For a long time, code in Vanilla was simply set in a monospace font, and we saw an opportunity to improve the way we deliver code examples to users.
A key goal is code clarity – code is not particularly resistant to errors: a missing character (or in some languages, a space or tab) can lead to problems and frustrated users – so the user should be able to select and copy the code easily. Syntax highlighting goes further toward making the code legible and we felt this was important to include via a third-party library.
Many code examples for modern applications and APIs can have different versions of the same snippet, for example for different languages or versions of the API. We wanted to allow for this so users can easily switch between examples from the code snippet itself.
A key goal is code clarity - the user should be able to identify the code they need, either to copy and use or as a reference example. It should be clear that the user is looking at code (rather than prose) and that the code is readable.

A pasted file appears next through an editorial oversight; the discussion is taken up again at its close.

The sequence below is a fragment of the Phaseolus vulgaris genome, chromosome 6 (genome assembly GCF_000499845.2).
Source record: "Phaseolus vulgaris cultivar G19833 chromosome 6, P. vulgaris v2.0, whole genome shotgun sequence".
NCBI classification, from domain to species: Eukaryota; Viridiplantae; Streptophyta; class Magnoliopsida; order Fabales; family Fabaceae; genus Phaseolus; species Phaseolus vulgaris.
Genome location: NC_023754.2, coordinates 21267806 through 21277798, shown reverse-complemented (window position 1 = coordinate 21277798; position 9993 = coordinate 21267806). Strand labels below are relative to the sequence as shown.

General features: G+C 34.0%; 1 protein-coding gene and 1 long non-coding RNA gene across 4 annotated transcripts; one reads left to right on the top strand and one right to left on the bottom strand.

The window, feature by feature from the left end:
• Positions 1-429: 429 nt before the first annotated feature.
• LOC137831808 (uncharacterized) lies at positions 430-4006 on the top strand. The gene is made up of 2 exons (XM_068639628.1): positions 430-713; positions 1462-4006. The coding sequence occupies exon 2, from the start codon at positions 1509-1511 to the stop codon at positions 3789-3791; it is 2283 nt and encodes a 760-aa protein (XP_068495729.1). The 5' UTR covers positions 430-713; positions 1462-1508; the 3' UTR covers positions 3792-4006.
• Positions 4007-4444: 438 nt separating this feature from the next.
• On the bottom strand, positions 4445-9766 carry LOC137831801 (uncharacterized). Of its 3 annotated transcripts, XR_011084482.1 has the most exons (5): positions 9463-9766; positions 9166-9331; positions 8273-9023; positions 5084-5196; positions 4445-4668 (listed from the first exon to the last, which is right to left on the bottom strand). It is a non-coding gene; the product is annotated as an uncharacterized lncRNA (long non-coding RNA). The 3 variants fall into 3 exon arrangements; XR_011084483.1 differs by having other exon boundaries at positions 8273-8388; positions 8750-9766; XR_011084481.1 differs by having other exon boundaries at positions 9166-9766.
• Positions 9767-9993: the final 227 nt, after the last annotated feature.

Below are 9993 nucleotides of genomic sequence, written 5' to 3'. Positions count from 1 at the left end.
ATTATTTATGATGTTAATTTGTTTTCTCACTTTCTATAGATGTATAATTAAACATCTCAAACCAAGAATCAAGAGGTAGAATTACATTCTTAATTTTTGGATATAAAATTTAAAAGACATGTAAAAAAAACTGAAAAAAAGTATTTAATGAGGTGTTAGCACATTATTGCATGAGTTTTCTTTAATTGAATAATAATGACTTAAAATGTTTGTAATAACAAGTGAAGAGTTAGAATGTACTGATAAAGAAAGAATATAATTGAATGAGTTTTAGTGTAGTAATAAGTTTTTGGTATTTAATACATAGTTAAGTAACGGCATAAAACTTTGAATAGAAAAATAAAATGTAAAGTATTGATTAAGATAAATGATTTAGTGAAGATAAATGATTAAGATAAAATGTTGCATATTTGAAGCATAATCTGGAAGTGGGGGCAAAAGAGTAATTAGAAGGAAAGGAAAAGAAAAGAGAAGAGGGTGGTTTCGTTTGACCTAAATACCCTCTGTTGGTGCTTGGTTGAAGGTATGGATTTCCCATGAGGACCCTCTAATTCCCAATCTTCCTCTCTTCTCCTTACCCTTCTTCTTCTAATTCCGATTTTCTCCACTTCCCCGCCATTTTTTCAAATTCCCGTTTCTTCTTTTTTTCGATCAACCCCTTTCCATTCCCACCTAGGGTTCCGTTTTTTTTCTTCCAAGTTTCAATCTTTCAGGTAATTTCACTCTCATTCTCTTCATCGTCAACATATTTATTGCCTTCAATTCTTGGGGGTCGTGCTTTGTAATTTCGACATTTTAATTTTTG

Ease of use
Code is not particularly resistant to errors: a missing character (or in some languages, a space or tab) can lead to errors so the user should be able to select and copy the code easily. It should be clear which version, platform or other switchable type is being used - in addition, showing a title and description can help a user who is skimming the page (or arriving from a search engine) to immediately understand the significance of the code snippet.
Not all code examples are the same and this pattern should be modular and extensible - allowing the documentation author to decide which elements to use and which are not required.